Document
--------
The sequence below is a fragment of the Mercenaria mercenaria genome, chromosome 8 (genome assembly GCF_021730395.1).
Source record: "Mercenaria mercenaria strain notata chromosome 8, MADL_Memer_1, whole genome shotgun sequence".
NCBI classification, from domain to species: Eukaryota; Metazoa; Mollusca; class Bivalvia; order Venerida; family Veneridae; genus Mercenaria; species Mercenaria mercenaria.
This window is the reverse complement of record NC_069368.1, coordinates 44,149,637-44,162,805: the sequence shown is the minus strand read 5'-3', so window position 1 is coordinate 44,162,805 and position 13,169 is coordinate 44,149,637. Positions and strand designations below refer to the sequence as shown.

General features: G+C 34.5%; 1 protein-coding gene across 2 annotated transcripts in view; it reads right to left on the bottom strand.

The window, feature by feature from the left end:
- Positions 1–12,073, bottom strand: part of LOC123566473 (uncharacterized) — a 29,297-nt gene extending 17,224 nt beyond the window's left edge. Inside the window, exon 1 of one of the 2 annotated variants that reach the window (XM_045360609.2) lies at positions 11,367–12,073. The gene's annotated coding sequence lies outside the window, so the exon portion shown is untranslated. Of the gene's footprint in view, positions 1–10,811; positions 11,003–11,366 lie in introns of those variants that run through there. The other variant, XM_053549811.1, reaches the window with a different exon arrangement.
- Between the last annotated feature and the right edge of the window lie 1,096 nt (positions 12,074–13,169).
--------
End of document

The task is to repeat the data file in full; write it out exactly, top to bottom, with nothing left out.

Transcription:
The sequence below is a fragment of the Mercenaria mercenaria genome, chromosome 8 (genome assembly GCF_021730395.1).
Source record: "Mercenaria mercenaria strain notata chromosome 8, MADL_Memer_1, whole genome shotgun sequence".
NCBI classification, from domain to species: Eukaryota; Metazoa; Mollusca; class Bivalvia; order Venerida; family Veneridae; genus Mercenaria; species Mercenaria mercenaria.
This window is the reverse complement of record NC_069368.1, coordinates 44,149,637-44,162,805: the sequence shown is the minus strand read 5'-3', so window position 1 is coordinate 44,162,805 and position 13,169 is coordinate 44,149,637. Positions and strand designations below refer to the sequence as shown.

General features: G+C 34.5%; 1 protein-coding gene across 2 annotated transcripts in view; it reads right to left on the bottom strand.

The window, feature by feature from the left end:
- Positions 1–12,073, bottom strand: part of LOC123566473 (uncharacterized) — a 29,297-nt gene extending 17,224 nt beyond the window's left edge. Inside the window, exon 1 of one of the 2 annotated variants that reach the window (XM_045360609.2) lies at positions 11,367–12,073. The gene's annotated coding sequence lies outside the window, so the exon portion shown is untranslated. Of the gene's footprint in view, positions 1–10,811; positions 11,003–11,366 lie in introns of those variants that run through there. The other variant, XM_053549811.1, reaches the window with a different exon arrangement.
- Between the last annotated feature and the right edge of the window lie 1,096 nt (positions 12,074–13,169).